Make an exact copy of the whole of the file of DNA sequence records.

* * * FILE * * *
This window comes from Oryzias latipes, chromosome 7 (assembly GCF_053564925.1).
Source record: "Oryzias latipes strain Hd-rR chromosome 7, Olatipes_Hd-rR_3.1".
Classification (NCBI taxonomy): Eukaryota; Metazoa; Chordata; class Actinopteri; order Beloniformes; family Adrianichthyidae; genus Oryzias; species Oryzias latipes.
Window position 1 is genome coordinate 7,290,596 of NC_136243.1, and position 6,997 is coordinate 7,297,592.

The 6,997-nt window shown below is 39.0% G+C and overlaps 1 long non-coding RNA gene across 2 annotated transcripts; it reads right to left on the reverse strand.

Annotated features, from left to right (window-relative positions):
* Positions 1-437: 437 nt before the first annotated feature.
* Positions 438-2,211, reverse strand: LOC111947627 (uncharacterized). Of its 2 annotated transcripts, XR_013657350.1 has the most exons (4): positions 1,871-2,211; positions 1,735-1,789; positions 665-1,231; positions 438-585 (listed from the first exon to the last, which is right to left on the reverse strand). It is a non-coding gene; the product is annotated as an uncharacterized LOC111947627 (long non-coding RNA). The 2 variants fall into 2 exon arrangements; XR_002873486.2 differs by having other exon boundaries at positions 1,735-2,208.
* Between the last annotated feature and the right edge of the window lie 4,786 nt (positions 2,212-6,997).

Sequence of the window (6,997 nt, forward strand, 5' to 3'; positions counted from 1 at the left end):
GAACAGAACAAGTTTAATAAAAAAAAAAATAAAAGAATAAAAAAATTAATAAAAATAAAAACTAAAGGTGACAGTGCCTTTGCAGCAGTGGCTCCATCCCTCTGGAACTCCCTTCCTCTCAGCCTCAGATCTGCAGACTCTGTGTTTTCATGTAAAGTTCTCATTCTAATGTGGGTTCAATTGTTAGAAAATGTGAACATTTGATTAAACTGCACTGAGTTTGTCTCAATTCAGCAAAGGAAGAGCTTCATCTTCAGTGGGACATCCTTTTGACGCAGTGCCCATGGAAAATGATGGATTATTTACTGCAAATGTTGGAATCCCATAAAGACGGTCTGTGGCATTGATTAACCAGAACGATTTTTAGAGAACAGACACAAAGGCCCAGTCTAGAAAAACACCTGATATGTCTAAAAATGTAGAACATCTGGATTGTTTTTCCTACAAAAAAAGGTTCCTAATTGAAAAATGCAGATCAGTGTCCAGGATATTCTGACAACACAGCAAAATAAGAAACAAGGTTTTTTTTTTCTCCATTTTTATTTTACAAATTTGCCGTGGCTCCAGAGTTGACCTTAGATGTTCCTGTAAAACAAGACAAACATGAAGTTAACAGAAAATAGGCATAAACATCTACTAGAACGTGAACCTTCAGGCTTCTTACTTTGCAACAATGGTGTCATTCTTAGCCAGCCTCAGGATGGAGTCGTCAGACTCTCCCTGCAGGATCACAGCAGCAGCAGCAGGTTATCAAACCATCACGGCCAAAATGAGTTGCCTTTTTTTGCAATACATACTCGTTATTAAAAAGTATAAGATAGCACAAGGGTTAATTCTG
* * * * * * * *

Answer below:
This window comes from Oryzias latipes, chromosome 7 (assembly GCF_053564925.1).
Source record: "Oryzias latipes strain Hd-rR chromosome 7, Olatipes_Hd-rR_3.1".
Classification (NCBI taxonomy): Eukaryota; Metazoa; Chordata; class Actinopteri; order Beloniformes; family Adrianichthyidae; genus Oryzias; species Oryzias latipes.
Window position 1 is genome coordinate 7,290,596 of NC_136243.1, and position 6,997 is coordinate 7,297,592.

The 6,997-nt window shown below is 39.0% G+C and overlaps 1 long non-coding RNA gene across 2 annotated transcripts; it reads right to left on the reverse strand.

Annotated features, from left to right (window-relative positions):
* Positions 1-437: 437 nt before the first annotated feature.
* Positions 438-2,211, reverse strand: LOC111947627 (uncharacterized). Of its 2 annotated transcripts, XR_013657350.1 has the most exons (4): positions 1,871-2,211; positions 1,735-1,789; positions 665-1,231; positions 438-585 (listed from the first exon to the last, which is right to left on the reverse strand). It is a non-coding gene; the product is annotated as an uncharacterized LOC111947627 (long non-coding RNA). The 2 variants fall into 2 exon arrangements; XR_002873486.2 differs by having other exon boundaries at positions 1,735-2,208.
* Between the last annotated feature and the right edge of the window lie 4,786 nt (positions 2,212-6,997).

Sequence of the window (6,997 nt, forward strand, 5' to 3'; positions counted from 1 at the left end):
GAACAGAACAAGTTTAATAAAAAAAAAAATAAAAGAATAAAAAAATTAATAAAAATAAAAACTAAAGGTGACAGTGCCTTTGCAGCAGTGGCTCCATCCCTCTGGAACTCCCTTCCTCTCAGCCTCAGATCTGCAGACTCTGTGTTTTCATGTAAAGTTCTCATTCTAATGTGGGTTCAATTGTTAGAAAATGTGAACATTTGATTAAACTGCACTGAGTTTGTCTCAATTCAGCAAAGGAAGAGCTTCATCTTCAGTGGGACATCCTTTTGACGCAGTGCCCATGGAAAATGATGGATTATTTACTGCAAATGTTGGAATCCCATAAAGACGGTCTGTGGCATTGATTAACCAGAACGATTTTTAGAGAACAGACACAAAGGCCCAGTCTAGAAAAACACCTGATATGTCTAAAAATGTAGAACATCTGGATTGTTTTTCCTACAAAAAAAGGTTCCTAATTGAAAAATGCAGATCAGTGTCCAGGATATTCTGACAACACAGCAAAATAAGAAACAAGGTTTTTTTTTTCTCCATTTTTATTTTACAAATTTGCCGTGGCTCCAGAGTTGACCTTAGATGTTCCTGTAAAACAAGACAAACATGAAGTTAACAGAAAATAGGCATAAACATCTACTAGAACGTGAACCTTCAGGCTTCTTACTTTGCAACAATGGTGTCATTCTTAGCCAGCCTCAGGATGGAGTCGTCAGACTCTCCCTGCAGGATCACAGCAGCAGCAGCAGGTTATCAAACCATCACGGCCAAAATGAGTTGCCTTTTTTTGCAATACATACTCGTTATTAAAAAGTATAAGATAGCACAAGGGTTAATTCTG